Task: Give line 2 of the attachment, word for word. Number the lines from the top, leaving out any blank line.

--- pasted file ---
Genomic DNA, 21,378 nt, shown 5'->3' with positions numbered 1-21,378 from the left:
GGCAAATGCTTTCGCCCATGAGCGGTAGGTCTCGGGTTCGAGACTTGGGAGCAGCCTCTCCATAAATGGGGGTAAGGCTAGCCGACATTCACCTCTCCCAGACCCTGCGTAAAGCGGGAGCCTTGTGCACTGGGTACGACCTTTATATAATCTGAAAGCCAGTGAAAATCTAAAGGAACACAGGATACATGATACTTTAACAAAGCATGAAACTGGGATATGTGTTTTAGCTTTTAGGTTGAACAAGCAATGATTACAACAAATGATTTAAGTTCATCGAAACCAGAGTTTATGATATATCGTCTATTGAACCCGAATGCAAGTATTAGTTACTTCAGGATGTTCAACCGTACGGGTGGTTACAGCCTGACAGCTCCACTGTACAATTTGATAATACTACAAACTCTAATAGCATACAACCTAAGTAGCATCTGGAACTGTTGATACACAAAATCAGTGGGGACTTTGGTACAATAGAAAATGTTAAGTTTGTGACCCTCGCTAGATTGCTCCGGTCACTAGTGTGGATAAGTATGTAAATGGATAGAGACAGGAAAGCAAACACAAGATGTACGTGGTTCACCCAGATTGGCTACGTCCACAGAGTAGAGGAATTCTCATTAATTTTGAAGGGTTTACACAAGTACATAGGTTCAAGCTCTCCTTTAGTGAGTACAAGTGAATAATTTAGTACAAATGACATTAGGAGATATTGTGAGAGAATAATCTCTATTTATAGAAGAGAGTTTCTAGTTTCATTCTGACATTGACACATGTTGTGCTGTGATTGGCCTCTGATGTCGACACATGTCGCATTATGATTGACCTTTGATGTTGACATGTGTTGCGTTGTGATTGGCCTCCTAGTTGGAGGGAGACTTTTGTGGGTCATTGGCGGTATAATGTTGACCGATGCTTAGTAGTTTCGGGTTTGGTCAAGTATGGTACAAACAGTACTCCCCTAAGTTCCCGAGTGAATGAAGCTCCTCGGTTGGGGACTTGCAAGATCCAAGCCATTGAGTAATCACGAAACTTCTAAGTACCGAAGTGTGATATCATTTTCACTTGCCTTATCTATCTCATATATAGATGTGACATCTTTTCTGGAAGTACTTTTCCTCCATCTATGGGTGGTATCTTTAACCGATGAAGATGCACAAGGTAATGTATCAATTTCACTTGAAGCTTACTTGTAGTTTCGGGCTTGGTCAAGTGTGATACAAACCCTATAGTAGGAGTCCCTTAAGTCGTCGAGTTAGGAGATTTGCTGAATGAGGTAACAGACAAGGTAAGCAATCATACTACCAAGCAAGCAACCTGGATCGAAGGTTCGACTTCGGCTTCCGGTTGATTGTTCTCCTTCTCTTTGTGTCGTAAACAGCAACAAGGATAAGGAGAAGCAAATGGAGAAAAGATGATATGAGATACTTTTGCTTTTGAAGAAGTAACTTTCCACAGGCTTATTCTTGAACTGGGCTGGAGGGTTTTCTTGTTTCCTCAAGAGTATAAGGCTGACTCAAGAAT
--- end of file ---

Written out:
GGCAAATGCTTTCGCCCATGAGCGGTAGGTCTCGGGTTCGAGACTTGGGAGCAGCCTCTCCATAAATGGGGGTAAGGCTAGCCGACATTCACCTCTCCCAGACCCTGCGTAAAGCGGGAGCCTTGTGCACTGGGTACGACCTTTATATAATCTGAAAGCCAGTGAAAATCTAAAGGAACACAGGATACATGATACTTTAACAAAGCATGAAACTGGGATATGTGTTTTAGCTTTTAGGTTGAACAAGCAATGATTACAACAAATGATTTAAGTTCATCGAAACCAGAGTTTATGATATATCGTCTATTGAACCCGAATGCAAGTATTAGTTACTTCAGGATGTTCAACCGTACGGGTGGTTACAGCCTGACAGCTCCACTGTACAATTTGATAATACTACAAACTCTAATAGCATACAACCTAAGTAGCATCTGGAACTGTTGATACACAAAATCAGTGGGGACTTTGGTACAATAGAAAATGTTAAGTTTGTGACCCTCGCTAGATTGCTCCGGTCACTAGTGTGGATAAGTATGTAAATGGATAGAGACAGGAAAGCAAACACAAGATGTACGTGGTTCACCCAGATTGGCTACGTCCACAGAGTAGAGGAATTCTCATTAATTTTGAAGGGTTTACACAAGTACATAGGTTCAAGCTCTCCTTTAGTGAGTACAAGTGAATAATTTAGTACAAATGACATTAGGAGATATTGTGAGAGAATAATCTCTATTTATAGAAGAGAGTTTCTAGTTTCATTCTGACATTGACACATGTTGTGCTGTGATTGGCCTCTGATGTCGACACATGTCGCATTATGATTGACCTTTGATGTTGACATGTGTTGCGTTGTGATTGGCCTCCTAGTTGGAGGGAGACTTTTGTGGGTCATTGGCGGTATAATGTTGACCGATGCTTAGTAGTTTCGGGTTTGGTCAAGTATGGTACAAACAGTACTCCCCTAAGTTCCCGAGTGAATGAAGCTCCTCGGTTGGGGACTTGCAAGATCCAAGCCATTGAGTAATCACGAAACTTCTAAGTACCGAAGTGTGATATCATTTTCACTTGCCTTATCTATCTCATATATAGATGTGACATCTTTTCTGGAAGTACTTTTCCTCCATCTATGGGTGGTATCTTTAACCGATGAAGATGCACAAGGTAATGTATCAATTTCACTTGAAGCTTACTTGTAGTTTCGGGCTTGGTCAAGTGTGATACAAACCCTATAGTAGGAGTCCCTTAAGTCGTCGAGTTAGGAGATTTGCTGAATGAGGTAACAGACAAGGTAAGCAATCATACTACCAAGCAAGCAACCTGGATCGAAGGTTCGACTTCGGCTTCCGGTTGATTGTTCTCCTTCTCTTTGTGTCGTAAACAGCAACAAGGATAAGGAGAAGCAAATGGAGAAAAGATGATATGAGATACTTTTGCTTTTGAAGAAGTAACTTTCCACAGGCTTATTCTTGAACTGGGCTGGAGGGTTTTCTTGTTTCCTCAAGAGTATAAGGCTGACTCAAGAAT